“’Tis now the very witching time of night,” Hamlet declared, even as he was well on his way to the madness of vengeance. This “witching time” empowered him, he said, to “do such bitter business as the day would quake to look on.” Shakespeare here drew on medieval ideas about the power of darkness and the blurring of boundaries between the physical and the supernatural that happens at certain times of the night. For ancients, these hours usually fell after midnight, well before dawn. Then, it was said, the fairies and imps, goblins and demons would roam freely, doing their witchy works. The natural slept; the supernatural woke and began to prowl.

Some, associating evil with the absolute inversion of good, believed that 3:00 a.m., twelve hours apart from the time at which Jesus died on the cross, was the apex of the witching hours. Some called it “the devil’s hour.”

I was never taught any of the medieval ways when I was young, but I well remember being told as a young mother that those cranky hours of the early evening when our children, hungry and tired out from the day, ramped up a fussiness that perfectly converged with our own hungers and fatigues, were part of “the witching hour.” Dinner, bath, and bedtime were one long battle for patience on everyone’s part.

Carol Aust, Shadows, acrylics on wood panel, 2018. All artwork used by permission.

Since those years, I’ve learned the term comes in handy for a variety of colloquial situations. The Economist calls the “witching hour” those afterschool hours when juvenile crime actually surges. Healthcare observers suggest that perhaps there is a “witching hour” for the operating rooms in hospitals, during the critical turnover times between surgeries. Stock traders recognize witching hours as well, calling the market instability of certain quarterly periods triple-witching days.

Even in our ultramodern scientific world, there’s some sense that greater volatility eddies around us at times, a subliminal precariousness to the order we maintain at other times. We’ve banished the idea of roaming trolls, but those evening hours, that liminal time between day and night, between work and sleep, between order and chaos remains fraught with a sense of anarchy.

Oddly enough, this “witching hour” construct has recently begun to pop up in the spiritual formation sessions I lead. As we work on such things as developing a rule of life, or consider our personal weaknesses and vices, or explore the rhythms and rituals of spiritual health, I’ve repeatedly had people point specifically to the evening hours as a greater challenge to their best intentions. “Such bitter business as the day would quake to look on” seems quite accurate. All bets are off after five o’clock.

Five o’clock is a mini-TGIF, no matter the day, and any sense of spiritual discipline vaporizes into the desperate desire for quiet, a scotch and soda, and some banal Netflix series.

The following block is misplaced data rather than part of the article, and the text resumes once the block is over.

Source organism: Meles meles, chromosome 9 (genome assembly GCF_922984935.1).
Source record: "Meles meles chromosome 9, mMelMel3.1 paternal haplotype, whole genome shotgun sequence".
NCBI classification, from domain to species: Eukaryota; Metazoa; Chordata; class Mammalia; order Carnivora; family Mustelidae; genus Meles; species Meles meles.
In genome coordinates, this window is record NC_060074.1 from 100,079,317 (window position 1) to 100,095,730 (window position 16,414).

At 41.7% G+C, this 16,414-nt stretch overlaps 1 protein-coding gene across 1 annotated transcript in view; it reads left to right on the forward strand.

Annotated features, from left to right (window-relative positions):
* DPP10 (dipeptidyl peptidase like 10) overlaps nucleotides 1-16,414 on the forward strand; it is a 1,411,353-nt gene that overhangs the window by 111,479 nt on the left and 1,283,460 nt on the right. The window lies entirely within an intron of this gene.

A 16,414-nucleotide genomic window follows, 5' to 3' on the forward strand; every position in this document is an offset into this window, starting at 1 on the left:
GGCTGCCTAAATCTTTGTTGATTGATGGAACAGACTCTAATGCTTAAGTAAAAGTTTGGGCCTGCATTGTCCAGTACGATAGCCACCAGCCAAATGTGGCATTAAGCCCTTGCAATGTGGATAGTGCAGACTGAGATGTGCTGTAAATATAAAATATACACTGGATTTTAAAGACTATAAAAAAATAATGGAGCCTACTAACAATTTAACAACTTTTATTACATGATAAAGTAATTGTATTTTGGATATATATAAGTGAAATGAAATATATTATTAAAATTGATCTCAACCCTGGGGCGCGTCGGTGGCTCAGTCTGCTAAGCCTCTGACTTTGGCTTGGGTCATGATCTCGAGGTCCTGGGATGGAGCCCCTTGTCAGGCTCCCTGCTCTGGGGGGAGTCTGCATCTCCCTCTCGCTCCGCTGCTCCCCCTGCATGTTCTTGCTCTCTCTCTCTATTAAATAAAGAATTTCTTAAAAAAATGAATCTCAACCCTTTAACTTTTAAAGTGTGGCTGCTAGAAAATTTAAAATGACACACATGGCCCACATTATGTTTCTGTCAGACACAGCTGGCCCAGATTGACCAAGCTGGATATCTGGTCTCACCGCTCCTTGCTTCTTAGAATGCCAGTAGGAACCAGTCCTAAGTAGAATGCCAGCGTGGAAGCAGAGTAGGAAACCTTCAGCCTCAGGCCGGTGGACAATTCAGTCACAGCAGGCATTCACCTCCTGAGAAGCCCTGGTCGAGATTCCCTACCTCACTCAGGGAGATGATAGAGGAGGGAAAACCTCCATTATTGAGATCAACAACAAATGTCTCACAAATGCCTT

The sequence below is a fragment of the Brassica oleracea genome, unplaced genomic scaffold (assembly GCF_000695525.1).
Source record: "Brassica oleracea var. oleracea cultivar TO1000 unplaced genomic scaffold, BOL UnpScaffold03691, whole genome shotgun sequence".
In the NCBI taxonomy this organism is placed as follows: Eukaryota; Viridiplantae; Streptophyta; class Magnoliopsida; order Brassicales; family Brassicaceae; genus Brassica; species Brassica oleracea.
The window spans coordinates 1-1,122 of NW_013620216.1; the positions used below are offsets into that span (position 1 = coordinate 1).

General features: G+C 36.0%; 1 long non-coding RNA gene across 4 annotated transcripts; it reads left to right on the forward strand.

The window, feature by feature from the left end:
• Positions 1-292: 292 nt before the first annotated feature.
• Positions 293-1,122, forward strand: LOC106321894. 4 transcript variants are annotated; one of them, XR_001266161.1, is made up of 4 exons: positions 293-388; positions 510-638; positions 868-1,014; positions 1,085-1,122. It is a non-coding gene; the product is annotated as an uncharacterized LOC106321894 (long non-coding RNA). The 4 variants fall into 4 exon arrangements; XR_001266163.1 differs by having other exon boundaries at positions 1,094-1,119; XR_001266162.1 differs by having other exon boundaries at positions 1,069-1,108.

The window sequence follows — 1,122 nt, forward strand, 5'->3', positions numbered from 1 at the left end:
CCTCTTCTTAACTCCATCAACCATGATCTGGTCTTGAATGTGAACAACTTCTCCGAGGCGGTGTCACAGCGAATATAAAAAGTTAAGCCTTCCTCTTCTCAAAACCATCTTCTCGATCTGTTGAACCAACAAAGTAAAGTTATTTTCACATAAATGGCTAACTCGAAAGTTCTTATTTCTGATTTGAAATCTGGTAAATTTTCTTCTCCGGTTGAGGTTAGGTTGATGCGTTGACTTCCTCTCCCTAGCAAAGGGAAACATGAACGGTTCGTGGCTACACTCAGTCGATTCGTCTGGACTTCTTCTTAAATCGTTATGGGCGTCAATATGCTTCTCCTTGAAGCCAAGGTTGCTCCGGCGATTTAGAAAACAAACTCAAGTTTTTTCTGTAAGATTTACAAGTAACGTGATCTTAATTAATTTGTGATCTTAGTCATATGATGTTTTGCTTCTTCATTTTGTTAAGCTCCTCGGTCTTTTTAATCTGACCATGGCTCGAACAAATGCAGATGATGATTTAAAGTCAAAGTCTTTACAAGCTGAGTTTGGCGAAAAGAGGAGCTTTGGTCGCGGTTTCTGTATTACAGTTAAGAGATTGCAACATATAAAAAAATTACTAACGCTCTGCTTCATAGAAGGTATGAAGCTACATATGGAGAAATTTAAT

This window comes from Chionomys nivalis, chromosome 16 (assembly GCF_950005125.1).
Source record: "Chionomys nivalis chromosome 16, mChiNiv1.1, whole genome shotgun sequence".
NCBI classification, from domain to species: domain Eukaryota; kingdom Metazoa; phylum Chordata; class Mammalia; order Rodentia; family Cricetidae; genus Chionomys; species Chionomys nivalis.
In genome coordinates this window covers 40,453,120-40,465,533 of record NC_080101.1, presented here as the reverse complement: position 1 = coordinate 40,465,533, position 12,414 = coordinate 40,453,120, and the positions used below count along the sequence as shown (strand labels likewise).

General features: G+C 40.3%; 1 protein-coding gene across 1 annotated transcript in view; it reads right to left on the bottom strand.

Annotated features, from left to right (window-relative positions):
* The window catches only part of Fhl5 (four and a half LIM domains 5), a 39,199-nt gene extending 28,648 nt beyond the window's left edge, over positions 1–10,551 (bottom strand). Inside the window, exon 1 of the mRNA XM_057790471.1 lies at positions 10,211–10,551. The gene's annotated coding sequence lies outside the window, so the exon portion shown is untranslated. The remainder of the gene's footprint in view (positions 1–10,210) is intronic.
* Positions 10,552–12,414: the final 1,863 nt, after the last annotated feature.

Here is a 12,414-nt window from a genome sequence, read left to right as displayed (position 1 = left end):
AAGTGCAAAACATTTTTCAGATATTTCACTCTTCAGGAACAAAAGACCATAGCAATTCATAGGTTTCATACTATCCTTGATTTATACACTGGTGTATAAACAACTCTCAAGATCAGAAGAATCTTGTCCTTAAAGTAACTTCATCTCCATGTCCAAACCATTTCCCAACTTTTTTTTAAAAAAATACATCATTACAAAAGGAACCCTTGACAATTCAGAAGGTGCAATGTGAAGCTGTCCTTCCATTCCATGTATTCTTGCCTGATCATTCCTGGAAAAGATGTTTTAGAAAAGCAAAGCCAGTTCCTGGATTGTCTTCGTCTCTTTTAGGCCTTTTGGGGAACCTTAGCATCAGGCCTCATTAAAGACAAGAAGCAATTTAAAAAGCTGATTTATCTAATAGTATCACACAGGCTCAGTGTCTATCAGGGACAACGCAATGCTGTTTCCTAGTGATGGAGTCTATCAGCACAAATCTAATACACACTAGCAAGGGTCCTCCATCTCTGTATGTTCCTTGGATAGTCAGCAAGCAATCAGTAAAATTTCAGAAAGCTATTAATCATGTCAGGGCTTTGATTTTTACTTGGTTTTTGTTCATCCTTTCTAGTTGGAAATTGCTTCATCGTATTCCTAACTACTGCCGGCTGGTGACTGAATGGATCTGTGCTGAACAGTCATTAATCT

Seasons and life stages may differ, but the undergirding sense of evening disruption is common. So, yes, young parents find the hours of five to ten a gauntlet-running experience, rife with cranky children, snippy spouses, dinner preparation and clean-up, baths, bedtime rituals, and exhaustion. But I’ve also had single adults identify the evening with their frequent inability to keep focused on the presence of Christ, distracted as they are by home chores, the latest basketball series, catching up with email, doomscrolling on their smartphones, watching TikTok videos. I have older students, many of whom are single through loss of a spouse to death or divorce and whose children are long gone from home, who dread the evening hours’ long stretches of loneliness and boredom. There are a million good things they could do, but they have no desire to do any of them.

There are the businessmen and women who, after a long day of productivity and focus and dealing with people, come home and feel that the workday is done. Now it’s “me” time; five o’clock is a mini-TGIF, no matter the day, and any sense of spiritual discipline or Christ-centeredness vaporizes into the desperate desire for quiet, a scotch and soda, and some banal Netflix series. Happy hour is the off-switch of work and the on-switch of leisure. “I’ve done well today. I’ve worked hard. I’ve given my max … and now I’m tapped. I’m done. I’m out.”

I’m not denying the need for genuine rest or “recharging your batteries” or “letting your hair down.” But the challenge of living with the Spirit is real in both the workplace (the morning and afternoon business of your life) and the home (the space after the door closes on the world). We needn’t believe that demons roam our kitchens and living rooms to recognize that many of us struggle to maintain our spiritual disciplines by the end of the day.